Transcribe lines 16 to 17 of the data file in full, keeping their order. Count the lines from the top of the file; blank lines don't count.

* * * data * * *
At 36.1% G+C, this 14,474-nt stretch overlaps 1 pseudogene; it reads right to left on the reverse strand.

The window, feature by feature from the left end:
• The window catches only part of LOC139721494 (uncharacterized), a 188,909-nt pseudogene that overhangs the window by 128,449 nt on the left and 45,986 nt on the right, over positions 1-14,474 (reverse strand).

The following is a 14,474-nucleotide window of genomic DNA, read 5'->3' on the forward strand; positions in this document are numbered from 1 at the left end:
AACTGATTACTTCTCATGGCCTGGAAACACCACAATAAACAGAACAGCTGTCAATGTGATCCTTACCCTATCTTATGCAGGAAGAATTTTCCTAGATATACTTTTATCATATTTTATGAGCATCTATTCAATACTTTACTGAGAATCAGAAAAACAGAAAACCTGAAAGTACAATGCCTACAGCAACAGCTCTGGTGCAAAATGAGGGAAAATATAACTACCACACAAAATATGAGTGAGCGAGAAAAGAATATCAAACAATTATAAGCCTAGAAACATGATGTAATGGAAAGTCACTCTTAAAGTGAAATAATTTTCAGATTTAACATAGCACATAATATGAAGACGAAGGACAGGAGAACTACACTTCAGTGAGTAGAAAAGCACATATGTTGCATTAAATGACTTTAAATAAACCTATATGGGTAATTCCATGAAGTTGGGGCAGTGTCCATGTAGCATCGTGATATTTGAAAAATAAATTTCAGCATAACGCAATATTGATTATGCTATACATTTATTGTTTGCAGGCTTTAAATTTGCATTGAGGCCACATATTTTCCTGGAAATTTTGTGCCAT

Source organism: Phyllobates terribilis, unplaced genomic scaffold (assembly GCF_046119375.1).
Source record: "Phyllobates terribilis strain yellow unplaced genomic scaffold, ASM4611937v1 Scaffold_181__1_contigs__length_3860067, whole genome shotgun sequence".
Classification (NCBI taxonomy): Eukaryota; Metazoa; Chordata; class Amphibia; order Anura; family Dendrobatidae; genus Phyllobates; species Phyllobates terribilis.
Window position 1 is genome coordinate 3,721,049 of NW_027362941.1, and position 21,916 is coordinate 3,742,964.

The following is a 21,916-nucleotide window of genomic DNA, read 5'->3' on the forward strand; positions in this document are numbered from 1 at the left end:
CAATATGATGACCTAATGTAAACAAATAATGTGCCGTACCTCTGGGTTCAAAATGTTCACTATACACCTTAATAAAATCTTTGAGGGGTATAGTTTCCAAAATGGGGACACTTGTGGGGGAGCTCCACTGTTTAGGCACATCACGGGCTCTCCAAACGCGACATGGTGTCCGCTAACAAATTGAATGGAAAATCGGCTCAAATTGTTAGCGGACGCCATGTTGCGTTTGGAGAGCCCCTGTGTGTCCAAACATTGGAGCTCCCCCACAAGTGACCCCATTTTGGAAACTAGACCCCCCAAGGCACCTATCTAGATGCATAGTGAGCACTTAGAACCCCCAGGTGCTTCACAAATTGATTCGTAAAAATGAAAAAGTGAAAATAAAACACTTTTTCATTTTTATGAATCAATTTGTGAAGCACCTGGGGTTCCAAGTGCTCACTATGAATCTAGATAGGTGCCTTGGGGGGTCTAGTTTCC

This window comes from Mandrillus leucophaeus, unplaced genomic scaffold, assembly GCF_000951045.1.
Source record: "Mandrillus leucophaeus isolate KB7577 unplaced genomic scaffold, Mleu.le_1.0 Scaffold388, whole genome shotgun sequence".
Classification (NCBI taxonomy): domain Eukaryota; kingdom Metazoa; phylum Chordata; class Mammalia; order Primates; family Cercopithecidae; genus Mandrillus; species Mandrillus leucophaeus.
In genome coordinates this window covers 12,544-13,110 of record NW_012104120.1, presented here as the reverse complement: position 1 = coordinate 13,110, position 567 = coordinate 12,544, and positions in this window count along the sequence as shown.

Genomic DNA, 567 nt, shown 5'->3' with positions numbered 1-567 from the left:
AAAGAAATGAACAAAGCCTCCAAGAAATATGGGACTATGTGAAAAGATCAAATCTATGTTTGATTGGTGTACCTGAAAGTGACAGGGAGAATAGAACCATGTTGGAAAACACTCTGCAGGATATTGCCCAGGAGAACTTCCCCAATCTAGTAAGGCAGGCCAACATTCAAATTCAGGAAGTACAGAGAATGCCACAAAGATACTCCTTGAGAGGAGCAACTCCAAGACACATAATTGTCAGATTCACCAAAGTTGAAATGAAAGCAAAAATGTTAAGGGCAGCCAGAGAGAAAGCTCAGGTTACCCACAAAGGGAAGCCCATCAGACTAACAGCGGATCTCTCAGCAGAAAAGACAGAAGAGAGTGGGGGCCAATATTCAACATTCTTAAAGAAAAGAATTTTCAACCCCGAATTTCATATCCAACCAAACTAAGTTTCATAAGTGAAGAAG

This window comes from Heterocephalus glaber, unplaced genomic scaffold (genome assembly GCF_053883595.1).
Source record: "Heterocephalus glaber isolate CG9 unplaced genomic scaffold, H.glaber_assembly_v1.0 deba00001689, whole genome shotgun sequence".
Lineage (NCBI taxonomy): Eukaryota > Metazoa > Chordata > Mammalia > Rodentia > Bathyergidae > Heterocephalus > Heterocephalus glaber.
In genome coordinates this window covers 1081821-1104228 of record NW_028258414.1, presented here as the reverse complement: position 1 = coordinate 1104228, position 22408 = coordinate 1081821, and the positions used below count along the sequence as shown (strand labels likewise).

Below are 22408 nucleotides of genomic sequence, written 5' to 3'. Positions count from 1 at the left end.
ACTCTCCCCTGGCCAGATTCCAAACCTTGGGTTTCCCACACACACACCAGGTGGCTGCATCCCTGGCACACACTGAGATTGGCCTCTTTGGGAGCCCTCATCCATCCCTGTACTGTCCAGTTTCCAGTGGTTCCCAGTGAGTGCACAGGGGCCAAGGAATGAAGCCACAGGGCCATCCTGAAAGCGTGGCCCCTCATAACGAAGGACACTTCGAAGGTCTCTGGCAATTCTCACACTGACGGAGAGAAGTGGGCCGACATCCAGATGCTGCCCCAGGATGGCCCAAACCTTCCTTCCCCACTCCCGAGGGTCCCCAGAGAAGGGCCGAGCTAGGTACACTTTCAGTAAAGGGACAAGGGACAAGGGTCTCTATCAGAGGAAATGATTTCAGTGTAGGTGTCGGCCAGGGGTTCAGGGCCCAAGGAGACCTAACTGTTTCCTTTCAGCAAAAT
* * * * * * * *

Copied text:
Genomic DNA, 567 nt, shown 5'->3' with positions numbered 1-567 from the left:
AAAGAAATGAACAAAGCCTCCAAGAAATATGGGACTATGTGAAAAGATCAAATCTATGTTTGATTGGTGTACCTGAAAGTGACAGGGAGAATAGAACCATGTTGGAAAACACTCTGCAGGATATTGCCCAGGAGAACTTCCCCAATCTAGTAAGGCAGGCCAACATTCAAATTCAGGAAGTACAGAGAATGCCACAAAGATACTCCTTGAGAGGAGCAACTCCAAGACACATAATTGTCAGATTCACCAAAGTTGAAATGAAAGCAAAAATGTTAAGGGCAGCCAGAGAGAAAGCTCAGGTTACCCACAAAGGGAAGCCCATCAGACTAACAGCGGATCTCTCAGCAGAAAAGACAGAAGAGAGTGGGGGCCAATATTCAACATTCTTAAAGAAAAGAATTTTCAACCCCGAATTTCATATCCAACCAAACTAAGTTTCATAAGTGAAGAAG